The same wisdom which directed the Sabbath day to be thus consecrated to God and to the poor, required that a portion of it should be also devoted to the instruction of the ignorant, and the diffusion of evangelical truth. The people, humbled and purified by the exercise of devotion, or raised above the vanities of the world by high and holy contemplations, were better prepared for the reception of sound doctrine and useful precept. Then it was that they were to hear the voice of the Pastor, and to receive the illumination of wisdom. The writings of Prophets and of Apostles were read to them. The

* Pliny, lib. 10. Epist. 97. Orig. lib. iii. contra Cels. Justin Mart. Apol. ii. First Ep. Corinth. xvi. 2. Justin Martyr says, that those who were mercifully disposed gave such alms as their circumstances permitted; and what was then collected, was deposited in the hands of the president, and distributed to the orphans and widows, as occasion required. Apolog. ii. p. 96, 99.

words of sanctifying truth descended upon their hearts. Doubt was satisfied, hesitation confirmed, infidelity enlightened and convinced, belief itself instructed, elevated, inspired; and this practice of periodical exhortation, adopted in reverence of apostolic example, or in obedience to apostolic precept, was to distinguish the return of the Lord's day, and to minister, through all future times, to the edification of the congregated people, and the justification and diffusion of the gospel *. : Of an institution consecrated to such purposes, the importance has been admitted by the whole civilized world. It has descended from age to age, and spread from realm to realm; it continues periodically to collect the population of different nations in the temples of the Almighty; it is reverenced and observed wherever the light of the gospel has been diffused; and kings, and legislators, and conquerors, and people, have alike embraced a solemnity, so affecting in the objects to which it refers, and so salutary in the offices which it claims and promotes.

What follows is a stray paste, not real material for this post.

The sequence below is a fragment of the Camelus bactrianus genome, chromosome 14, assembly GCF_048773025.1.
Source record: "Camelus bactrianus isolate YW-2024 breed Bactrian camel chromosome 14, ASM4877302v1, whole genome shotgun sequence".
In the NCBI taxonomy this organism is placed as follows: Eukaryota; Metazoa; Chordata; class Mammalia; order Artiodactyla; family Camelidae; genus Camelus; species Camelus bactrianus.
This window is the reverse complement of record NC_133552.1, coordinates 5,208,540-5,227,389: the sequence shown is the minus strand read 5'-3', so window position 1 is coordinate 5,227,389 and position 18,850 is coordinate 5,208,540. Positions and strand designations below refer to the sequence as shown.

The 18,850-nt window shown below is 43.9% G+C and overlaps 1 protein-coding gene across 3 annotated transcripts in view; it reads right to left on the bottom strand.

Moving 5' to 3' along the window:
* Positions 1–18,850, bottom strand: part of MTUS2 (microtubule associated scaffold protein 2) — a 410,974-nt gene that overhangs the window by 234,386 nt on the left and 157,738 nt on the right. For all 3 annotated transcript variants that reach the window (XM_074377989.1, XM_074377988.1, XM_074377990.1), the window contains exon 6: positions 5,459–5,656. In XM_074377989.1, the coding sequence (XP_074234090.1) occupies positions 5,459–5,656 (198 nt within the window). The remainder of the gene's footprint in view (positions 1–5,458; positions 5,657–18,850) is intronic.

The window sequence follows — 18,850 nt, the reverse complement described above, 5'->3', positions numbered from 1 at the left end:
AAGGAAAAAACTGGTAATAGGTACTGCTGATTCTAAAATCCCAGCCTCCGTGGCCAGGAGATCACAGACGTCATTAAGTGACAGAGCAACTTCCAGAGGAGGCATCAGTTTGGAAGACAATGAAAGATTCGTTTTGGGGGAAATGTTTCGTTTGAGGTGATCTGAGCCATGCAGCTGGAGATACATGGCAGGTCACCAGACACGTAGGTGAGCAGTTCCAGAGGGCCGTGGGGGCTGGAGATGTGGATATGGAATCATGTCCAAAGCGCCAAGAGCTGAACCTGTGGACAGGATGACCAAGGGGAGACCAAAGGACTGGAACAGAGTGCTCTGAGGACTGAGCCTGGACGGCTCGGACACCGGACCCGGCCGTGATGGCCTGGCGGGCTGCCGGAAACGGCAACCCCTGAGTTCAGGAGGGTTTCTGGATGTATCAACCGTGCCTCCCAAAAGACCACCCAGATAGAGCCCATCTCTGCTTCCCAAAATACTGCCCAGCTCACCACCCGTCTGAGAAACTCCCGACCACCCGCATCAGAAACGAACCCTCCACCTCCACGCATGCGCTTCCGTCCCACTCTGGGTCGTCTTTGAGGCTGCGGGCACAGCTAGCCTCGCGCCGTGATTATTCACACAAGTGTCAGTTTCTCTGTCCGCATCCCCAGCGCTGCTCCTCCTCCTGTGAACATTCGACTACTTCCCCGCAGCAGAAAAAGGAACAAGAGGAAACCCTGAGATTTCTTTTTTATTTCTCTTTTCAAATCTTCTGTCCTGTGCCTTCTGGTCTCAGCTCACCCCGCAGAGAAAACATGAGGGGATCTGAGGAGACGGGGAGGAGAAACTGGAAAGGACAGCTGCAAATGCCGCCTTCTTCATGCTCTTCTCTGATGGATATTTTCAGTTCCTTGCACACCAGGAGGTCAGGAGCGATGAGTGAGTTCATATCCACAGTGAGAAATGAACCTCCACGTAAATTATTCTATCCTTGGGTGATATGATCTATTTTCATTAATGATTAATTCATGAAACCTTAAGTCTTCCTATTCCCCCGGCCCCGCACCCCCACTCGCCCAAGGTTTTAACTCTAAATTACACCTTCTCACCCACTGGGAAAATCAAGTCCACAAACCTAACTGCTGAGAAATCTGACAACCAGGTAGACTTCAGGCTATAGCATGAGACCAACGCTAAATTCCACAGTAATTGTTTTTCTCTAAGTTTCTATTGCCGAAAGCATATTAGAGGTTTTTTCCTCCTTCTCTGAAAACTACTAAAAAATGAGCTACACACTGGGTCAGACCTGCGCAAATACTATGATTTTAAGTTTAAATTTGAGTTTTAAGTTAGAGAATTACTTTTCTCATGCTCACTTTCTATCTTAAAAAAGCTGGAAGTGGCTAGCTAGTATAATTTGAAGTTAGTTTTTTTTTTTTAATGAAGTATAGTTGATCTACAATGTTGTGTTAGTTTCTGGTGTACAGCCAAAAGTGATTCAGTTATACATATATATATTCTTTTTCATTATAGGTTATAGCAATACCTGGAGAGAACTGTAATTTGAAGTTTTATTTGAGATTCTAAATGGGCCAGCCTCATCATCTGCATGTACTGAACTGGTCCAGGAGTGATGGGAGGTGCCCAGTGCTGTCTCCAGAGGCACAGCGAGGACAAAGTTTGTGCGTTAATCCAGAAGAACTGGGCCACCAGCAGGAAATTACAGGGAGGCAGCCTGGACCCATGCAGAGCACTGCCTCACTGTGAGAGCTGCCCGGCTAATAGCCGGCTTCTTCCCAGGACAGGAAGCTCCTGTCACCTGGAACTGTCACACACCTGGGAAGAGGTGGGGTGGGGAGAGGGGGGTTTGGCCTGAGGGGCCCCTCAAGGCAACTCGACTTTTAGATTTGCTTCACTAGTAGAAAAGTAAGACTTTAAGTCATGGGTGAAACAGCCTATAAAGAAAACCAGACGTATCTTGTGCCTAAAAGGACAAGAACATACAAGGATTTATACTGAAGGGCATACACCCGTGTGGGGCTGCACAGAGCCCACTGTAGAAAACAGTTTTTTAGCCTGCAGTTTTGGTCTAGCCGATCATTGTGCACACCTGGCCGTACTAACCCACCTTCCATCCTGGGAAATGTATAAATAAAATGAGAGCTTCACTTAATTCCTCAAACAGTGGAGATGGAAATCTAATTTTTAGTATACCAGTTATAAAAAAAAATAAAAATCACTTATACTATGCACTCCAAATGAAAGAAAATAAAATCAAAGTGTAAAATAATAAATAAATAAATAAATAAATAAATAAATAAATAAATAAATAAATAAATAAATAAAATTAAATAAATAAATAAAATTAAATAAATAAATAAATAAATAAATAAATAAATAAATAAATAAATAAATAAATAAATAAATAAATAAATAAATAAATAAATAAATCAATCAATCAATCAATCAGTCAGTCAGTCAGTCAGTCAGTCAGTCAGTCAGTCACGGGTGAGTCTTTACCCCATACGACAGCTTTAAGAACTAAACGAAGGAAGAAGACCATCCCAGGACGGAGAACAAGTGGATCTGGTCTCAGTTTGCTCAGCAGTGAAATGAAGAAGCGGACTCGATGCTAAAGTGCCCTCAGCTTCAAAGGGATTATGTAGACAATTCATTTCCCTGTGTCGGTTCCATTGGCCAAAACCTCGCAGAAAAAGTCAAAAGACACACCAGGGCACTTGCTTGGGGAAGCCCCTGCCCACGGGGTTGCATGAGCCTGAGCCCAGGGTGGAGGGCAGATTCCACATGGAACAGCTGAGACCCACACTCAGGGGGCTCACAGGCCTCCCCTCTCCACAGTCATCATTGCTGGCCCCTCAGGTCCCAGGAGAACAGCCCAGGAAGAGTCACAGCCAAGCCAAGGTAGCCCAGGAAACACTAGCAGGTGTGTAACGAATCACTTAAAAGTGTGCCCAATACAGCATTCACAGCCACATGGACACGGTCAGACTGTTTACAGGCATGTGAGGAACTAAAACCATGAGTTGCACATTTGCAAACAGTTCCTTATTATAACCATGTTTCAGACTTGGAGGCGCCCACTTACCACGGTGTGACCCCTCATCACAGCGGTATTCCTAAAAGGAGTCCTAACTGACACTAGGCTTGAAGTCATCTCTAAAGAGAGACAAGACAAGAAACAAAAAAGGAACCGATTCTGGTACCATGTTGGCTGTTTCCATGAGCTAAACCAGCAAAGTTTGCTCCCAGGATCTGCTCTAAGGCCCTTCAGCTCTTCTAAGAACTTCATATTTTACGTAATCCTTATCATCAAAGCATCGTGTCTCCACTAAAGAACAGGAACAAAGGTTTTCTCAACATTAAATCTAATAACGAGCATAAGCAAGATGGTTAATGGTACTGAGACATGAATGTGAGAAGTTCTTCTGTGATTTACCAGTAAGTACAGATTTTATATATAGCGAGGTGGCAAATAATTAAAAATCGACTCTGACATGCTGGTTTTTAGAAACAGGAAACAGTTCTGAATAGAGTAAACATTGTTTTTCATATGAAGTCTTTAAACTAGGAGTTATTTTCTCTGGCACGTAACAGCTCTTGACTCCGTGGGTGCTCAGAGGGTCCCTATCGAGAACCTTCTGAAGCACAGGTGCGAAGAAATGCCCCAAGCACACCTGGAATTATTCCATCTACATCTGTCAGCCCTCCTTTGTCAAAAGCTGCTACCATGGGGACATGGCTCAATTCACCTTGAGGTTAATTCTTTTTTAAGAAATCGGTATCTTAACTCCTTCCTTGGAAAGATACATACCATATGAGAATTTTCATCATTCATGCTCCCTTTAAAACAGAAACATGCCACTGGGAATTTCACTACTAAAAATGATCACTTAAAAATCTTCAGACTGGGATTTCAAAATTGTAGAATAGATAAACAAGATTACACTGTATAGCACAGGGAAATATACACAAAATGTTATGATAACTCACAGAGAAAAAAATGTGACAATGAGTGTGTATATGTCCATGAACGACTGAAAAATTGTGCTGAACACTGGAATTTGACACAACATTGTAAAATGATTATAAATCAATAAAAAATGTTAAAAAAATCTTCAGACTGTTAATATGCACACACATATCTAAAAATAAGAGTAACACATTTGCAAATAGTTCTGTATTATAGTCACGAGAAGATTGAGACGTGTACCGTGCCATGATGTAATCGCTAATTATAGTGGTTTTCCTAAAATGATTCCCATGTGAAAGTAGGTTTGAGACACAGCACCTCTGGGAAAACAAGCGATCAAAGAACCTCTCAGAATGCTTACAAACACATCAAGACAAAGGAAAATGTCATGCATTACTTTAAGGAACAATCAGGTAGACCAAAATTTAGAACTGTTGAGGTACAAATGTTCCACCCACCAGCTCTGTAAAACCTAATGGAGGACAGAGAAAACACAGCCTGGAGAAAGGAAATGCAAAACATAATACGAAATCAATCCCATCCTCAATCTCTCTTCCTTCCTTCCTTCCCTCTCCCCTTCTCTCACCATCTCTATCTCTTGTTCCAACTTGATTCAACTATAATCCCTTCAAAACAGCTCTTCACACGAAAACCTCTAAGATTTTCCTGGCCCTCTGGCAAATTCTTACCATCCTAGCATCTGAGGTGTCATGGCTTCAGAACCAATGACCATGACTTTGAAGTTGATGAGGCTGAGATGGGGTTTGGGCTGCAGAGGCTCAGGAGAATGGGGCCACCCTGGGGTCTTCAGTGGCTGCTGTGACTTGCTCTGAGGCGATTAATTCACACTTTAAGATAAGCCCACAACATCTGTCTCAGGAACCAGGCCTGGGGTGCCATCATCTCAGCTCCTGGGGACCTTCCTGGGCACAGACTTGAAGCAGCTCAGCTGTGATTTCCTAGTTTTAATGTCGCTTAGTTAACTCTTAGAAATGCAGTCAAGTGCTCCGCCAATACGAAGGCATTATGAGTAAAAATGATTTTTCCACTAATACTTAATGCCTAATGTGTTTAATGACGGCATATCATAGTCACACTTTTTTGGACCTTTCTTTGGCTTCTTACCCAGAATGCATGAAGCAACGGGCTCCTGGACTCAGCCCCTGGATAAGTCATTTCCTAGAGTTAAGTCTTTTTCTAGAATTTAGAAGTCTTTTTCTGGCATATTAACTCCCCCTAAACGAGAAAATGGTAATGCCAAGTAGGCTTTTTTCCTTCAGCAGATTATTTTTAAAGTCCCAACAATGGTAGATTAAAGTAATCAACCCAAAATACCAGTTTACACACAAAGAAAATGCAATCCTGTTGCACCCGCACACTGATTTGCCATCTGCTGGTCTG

In the general temper of mankind we discover a strong and debasing gravitation to the vanities of the world ; and the multitude of secular engagements